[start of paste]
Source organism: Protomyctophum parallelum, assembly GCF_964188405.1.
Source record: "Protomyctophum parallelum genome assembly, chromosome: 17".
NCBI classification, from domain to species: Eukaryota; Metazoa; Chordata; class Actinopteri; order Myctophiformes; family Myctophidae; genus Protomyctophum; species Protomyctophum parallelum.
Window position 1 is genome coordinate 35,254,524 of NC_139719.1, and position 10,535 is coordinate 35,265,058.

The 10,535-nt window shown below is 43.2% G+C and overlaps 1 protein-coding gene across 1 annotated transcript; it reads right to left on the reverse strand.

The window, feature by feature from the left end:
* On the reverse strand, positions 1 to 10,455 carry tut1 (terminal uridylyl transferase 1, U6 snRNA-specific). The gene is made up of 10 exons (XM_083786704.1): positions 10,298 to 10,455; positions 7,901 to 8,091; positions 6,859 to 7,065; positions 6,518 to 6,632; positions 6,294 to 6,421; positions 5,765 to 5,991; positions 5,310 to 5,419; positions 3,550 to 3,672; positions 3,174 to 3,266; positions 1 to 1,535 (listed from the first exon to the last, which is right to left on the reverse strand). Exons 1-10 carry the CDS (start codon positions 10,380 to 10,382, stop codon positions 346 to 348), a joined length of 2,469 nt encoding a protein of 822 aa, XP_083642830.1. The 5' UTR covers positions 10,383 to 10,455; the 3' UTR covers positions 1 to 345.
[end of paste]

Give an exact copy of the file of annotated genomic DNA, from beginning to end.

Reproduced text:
Source organism: Protomyctophum parallelum, assembly GCF_964188405.1.
Source record: "Protomyctophum parallelum genome assembly, chromosome: 17".
NCBI classification, from domain to species: Eukaryota; Metazoa; Chordata; class Actinopteri; order Myctophiformes; family Myctophidae; genus Protomyctophum; species Protomyctophum parallelum.
Window position 1 is genome coordinate 35,254,524 of NC_139719.1, and position 10,535 is coordinate 35,265,058.

The 10,535-nt window shown below is 43.2% G+C and overlaps 1 protein-coding gene across 1 annotated transcript; it reads right to left on the reverse strand.

The window, feature by feature from the left end:
* On the reverse strand, positions 1 to 10,455 carry tut1 (terminal uridylyl transferase 1, U6 snRNA-specific). The gene is made up of 10 exons (XM_083786704.1): positions 10,298 to 10,455; positions 7,901 to 8,091; positions 6,859 to 7,065; positions 6,518 to 6,632; positions 6,294 to 6,421; positions 5,765 to 5,991; positions 5,310 to 5,419; positions 3,550 to 3,672; positions 3,174 to 3,266; positions 1 to 1,535 (listed from the first exon to the last, which is right to left on the reverse strand). Exons 1-10 carry the CDS (start codon positions 10,380 to 10,382, stop codon positions 346 to 348), a joined length of 2,469 nt encoding a protein of 822 aa, XP_083642830.1. The 5' UTR covers positions 10,383 to 10,455; the 3' UTR covers positions 1 to 345.